The photo above is un-retouched. It hasn’t been run through any filter or photo editing app. This is what the sky over San Francisco looked like early yesterday morning. It had a brownish-yellow tint to it, which lasted until late morning. It was really quite eerie.
The cause of this unusual sky was wildfires in Lake, Napa, and Yolo counties located to the northeast of San Francisco. Strong southeasterly winds sent smoke and ash drifting across the Bay Area, the result of which was the sky taking on that sickish tint.
By Saturday night, the Yolo County fire had turned into a 32,500-acre blaze in the face of what is called “red-flag” weather conditions — high temperatures, gusty winds and low humidity — on land dried by years of drought. As of last night, it was only 2% contained and firefighters ordered evacuations.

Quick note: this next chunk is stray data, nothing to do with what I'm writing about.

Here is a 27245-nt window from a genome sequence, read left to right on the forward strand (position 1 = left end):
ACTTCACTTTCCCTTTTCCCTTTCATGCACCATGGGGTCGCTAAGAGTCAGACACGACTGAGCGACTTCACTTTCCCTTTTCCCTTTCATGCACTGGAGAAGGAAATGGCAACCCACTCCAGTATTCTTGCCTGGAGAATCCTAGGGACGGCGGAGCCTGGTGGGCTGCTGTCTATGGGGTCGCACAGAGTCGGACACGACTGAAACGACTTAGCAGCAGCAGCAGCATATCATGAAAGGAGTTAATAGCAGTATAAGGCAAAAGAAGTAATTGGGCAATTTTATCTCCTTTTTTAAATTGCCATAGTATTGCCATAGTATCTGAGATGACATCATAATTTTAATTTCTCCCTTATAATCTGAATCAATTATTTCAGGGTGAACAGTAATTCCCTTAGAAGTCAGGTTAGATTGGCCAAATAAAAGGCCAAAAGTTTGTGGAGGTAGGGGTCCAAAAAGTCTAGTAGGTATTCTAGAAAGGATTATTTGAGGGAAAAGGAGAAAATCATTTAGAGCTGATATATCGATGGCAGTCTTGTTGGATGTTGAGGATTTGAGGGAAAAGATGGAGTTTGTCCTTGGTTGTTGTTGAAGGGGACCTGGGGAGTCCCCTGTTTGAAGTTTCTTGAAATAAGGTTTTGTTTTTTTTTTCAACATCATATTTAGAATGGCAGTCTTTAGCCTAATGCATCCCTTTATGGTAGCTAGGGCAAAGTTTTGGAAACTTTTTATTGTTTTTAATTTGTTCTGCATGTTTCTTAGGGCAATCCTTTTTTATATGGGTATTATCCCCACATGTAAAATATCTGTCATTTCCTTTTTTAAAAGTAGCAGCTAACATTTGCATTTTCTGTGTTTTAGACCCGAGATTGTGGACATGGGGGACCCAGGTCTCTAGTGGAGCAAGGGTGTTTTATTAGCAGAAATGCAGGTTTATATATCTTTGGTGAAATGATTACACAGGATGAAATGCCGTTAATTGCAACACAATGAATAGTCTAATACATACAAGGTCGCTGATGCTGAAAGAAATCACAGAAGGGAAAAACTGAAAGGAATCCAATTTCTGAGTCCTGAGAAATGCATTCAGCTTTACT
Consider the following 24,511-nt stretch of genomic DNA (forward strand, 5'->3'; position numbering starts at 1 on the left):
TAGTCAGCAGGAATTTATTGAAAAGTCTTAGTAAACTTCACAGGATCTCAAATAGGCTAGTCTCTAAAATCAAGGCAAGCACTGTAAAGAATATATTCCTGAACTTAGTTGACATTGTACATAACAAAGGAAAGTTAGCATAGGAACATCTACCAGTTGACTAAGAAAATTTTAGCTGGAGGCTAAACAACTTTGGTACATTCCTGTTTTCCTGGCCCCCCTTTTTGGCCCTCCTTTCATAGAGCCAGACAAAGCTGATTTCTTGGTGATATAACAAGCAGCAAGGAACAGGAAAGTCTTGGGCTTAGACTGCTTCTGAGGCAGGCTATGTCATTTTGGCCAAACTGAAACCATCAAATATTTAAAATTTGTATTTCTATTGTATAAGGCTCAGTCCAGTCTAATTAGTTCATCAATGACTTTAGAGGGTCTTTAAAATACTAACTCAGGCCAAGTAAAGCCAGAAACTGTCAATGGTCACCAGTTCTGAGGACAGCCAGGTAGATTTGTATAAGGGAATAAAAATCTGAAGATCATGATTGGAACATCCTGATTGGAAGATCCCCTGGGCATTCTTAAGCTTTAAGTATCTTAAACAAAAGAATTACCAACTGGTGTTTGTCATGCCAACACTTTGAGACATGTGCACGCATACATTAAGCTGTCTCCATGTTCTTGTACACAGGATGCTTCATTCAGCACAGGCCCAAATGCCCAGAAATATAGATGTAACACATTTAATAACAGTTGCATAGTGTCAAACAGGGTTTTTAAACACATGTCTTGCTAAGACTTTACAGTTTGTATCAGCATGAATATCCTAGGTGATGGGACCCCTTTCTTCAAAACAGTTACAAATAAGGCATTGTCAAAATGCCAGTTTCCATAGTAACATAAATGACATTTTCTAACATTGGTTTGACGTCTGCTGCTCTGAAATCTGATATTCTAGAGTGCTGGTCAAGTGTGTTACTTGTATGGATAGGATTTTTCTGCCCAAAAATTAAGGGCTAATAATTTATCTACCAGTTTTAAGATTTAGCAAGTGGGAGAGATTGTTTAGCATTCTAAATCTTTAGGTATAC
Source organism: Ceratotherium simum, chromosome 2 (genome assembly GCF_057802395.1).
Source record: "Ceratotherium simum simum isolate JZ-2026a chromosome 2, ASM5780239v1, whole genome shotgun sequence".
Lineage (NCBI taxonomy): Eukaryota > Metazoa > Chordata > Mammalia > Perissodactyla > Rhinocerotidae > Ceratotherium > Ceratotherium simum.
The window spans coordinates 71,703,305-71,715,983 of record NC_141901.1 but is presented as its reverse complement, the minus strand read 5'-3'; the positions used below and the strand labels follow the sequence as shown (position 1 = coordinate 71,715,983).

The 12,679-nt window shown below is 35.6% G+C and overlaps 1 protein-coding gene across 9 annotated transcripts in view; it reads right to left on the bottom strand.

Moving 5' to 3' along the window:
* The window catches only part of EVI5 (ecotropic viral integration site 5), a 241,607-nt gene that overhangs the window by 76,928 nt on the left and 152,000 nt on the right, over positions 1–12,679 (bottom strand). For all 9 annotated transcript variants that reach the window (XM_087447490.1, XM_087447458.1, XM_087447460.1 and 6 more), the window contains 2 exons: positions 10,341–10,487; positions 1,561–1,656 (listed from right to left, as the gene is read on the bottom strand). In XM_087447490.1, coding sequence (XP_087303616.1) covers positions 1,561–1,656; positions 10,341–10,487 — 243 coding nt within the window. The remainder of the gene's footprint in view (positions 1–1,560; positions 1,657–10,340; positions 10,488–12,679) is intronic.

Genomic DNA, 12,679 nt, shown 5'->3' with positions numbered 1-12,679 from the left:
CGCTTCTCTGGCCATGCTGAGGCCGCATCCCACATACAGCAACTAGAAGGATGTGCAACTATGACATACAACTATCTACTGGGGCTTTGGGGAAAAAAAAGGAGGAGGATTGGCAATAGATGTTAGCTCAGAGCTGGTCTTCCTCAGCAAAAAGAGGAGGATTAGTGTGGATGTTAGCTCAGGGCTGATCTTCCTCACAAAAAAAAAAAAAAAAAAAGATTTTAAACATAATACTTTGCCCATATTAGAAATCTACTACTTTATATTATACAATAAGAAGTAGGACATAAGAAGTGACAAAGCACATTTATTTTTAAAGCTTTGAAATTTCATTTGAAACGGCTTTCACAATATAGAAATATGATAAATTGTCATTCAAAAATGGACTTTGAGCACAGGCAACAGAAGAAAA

The wildfire season in Northern California typically starts in the fall, after hot, dry summer months leave brush and woods primed to burn. But this year, as in recent years, the fires have come early. And they aren’t likely to end any time soon.
But don’t worry, this climate change thing is a Chinese hoax. And yellow skies filled with smoke and ash are pretty, aren’t they?